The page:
When Morsi unconstitutionally declares emergency law without consulting with the elected parliament, when he rams through a constitution without the necessary representation from civil societies and from churches, when he announces in a presidential decree that he now has power above the judicial and legislative branches, and when he orders the use of force (torture, rape, etc. are all welcome) against political activists without any arrests/sentences of the violent perpetrators, that’s not just overreaching. That’s tyrannical oppression.

    Frankly, I do not like comparisons between what’s happening in Egypt and what happens in the West. These comparisons are false and end up doing nothing but trivialize the MB dictatorship as well as dismiss the Egyptian people’s suffering as nothing more than a disapproval of the president’s “overreaching”.

    You have rarely met the person who would rather go back to Mubarak’s era? They may not admit it because it is so politically incorrect to be “against the revolution”. However, I, for one, am an Egyptian who would rather go back to Mubarak’s days. I was a stronger supporter of the Jan. 25 revolution and now regret that it ever happened. There are millions of Egyptians just like me.

  12. CRBG, thanks for putting into words what many us observers of the “Arab Spring” see. As an American, I would have loved to say what you did. However, you beat me to it and did so far more eloquently than I could do. I think Mr. Steves is a wonderful travel writer and TV show producer. However, I think his comparisons of the Muslim Brotherhood leadership to Western representative democracy rings hollow. For all our faults in the U.S. — and we have lots of them — we don’t beat, shoot or rape peaceful demonstrators, as we have seen happen during the Tahrir Square protests.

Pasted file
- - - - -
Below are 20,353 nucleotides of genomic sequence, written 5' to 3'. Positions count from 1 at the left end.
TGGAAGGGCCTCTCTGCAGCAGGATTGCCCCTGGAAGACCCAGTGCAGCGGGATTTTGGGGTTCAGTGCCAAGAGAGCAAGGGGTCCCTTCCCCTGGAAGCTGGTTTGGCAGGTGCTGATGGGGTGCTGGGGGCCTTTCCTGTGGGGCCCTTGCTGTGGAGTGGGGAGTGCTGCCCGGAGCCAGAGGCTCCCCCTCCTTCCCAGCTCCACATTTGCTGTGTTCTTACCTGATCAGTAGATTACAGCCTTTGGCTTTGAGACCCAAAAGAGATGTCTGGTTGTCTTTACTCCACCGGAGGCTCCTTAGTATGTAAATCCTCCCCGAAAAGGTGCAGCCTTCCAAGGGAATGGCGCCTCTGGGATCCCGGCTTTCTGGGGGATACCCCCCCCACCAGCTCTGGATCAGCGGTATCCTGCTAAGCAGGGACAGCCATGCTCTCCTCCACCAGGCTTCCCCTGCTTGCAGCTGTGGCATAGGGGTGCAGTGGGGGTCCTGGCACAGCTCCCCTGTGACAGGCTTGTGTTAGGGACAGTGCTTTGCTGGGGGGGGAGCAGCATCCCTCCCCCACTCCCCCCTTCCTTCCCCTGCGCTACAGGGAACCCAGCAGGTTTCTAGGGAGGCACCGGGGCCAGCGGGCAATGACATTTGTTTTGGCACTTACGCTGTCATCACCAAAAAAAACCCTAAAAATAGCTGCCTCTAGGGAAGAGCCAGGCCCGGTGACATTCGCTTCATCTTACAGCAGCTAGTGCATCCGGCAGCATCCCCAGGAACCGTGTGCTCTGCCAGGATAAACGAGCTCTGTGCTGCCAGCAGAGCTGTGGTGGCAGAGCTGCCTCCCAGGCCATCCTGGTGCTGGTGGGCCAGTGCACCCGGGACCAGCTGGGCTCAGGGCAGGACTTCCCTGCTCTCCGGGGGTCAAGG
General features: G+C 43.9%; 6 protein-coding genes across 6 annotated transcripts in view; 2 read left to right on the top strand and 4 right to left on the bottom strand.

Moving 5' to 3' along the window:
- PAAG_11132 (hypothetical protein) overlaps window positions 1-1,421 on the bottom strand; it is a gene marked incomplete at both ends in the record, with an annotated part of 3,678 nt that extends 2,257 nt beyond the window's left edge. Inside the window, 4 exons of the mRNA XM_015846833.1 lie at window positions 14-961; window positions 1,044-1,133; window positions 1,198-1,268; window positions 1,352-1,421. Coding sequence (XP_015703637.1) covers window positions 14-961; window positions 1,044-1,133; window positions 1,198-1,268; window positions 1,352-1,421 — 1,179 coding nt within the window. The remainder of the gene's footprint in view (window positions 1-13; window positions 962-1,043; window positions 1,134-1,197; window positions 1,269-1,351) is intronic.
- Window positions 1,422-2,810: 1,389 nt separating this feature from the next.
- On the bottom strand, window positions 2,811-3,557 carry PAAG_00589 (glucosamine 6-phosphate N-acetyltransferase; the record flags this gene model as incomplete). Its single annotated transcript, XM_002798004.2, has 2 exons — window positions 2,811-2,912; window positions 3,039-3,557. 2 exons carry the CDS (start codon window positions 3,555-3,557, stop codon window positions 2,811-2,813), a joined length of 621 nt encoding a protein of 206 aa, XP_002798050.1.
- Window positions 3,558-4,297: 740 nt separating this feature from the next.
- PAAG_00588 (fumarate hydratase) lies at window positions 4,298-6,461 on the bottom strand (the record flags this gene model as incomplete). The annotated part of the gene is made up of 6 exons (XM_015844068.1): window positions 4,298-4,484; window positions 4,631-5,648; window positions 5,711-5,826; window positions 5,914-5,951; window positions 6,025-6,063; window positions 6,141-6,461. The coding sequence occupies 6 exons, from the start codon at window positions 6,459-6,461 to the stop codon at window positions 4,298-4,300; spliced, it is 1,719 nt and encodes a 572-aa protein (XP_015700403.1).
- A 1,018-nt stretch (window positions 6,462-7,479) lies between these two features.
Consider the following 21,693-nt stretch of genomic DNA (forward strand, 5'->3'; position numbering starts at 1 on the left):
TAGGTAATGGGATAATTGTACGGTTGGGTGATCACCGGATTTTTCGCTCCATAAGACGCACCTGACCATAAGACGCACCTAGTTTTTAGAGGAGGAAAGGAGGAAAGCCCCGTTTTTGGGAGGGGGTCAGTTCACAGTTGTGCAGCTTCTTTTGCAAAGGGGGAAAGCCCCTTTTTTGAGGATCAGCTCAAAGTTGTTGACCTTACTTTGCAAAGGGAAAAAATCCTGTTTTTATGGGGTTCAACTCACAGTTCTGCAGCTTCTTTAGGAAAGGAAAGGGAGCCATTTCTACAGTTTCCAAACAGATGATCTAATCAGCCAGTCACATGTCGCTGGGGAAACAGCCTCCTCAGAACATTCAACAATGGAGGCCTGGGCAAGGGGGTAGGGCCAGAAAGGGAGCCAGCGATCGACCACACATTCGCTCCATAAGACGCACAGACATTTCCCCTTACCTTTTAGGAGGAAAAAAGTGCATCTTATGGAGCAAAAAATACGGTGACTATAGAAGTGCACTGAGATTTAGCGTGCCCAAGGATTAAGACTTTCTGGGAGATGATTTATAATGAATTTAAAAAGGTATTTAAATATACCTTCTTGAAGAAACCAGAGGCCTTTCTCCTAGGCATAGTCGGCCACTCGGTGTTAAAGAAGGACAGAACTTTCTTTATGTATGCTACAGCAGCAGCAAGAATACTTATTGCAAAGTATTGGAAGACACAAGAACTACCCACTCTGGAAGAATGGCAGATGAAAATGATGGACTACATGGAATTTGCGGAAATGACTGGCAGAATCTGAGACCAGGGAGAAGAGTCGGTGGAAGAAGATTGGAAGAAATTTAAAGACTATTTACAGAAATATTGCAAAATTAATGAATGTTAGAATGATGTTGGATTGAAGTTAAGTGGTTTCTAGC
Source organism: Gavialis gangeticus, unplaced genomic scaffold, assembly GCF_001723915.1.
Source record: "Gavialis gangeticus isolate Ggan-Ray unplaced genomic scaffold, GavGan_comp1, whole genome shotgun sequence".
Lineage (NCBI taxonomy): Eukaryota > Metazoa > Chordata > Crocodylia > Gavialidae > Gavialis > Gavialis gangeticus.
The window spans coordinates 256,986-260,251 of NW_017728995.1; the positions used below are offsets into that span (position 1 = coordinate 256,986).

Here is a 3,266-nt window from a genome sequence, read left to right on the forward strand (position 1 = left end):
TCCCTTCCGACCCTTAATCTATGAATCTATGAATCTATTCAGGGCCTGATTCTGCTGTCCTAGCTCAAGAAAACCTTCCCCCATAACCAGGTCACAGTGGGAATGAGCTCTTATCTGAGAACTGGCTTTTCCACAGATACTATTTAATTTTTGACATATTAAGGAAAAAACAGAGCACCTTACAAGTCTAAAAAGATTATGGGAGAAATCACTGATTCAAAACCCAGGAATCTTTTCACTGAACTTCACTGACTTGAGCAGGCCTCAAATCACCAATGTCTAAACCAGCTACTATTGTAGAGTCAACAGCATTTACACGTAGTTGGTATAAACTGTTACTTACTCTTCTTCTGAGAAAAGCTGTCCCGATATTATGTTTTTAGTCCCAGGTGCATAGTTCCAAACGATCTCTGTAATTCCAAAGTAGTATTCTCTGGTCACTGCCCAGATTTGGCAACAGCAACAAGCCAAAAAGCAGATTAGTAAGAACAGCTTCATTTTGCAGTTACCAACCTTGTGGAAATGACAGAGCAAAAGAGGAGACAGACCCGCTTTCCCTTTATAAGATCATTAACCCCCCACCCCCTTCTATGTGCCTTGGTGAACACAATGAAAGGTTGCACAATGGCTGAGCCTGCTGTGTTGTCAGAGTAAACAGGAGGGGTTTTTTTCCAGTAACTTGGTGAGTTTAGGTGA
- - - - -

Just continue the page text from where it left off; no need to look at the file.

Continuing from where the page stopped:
I also find Mr. Steves’ description of “modesty” laws amusing. I believe President Morsi is dedicated to making Sharia the law of the land. In a speech last May at Cairo University, Morsi said: “The Koran is our constitution, the Prophet is our leader, jihad is our path and death in the name of Allah is our goal.” In the same speech, he also said: “Today we can establish Sharia law because our nation will acquire well-being only with Islam and Sharia.” With all due respect to the president, about 10 percent of Egypt’s population of 80 million people are Christians. Must they live under the oppression of Sharia, too?

  13. Thanks, Brian. Your quotes from Morsi’s speech are spot on. They illustrate well that the distinction–that many Western governments and many left-leaning intelligentsia like to make–between the Muslim Brotherhood and other extremist groups does not actually exist. There is no difference. They all fit under the same general ideological umbrella.

    It’s been less than a year since Morsi became president, and Sharia Law (as interpreted by the MB) has already bulled its way into our constitution, our culture, our justice system, and our banking system. The country is now divided between Muslim fundamentalists and everyone else. The latter group includes not just the 10% Christian minority, but also the secular/moderate Muslims, the Bahai’is, the Shia, and the Sufis, not to mention the growing segment of the population that self-identifies as atheist.

    I would really like to see Western governments hold Morsi’s regime to standards that are at least somewhat comparable to the standards by which Western governments must abide. However, that will not happen as long as well-meaning Americans like Mr. Rick Stevens naively compares Egypt’s autocrats to American presidents.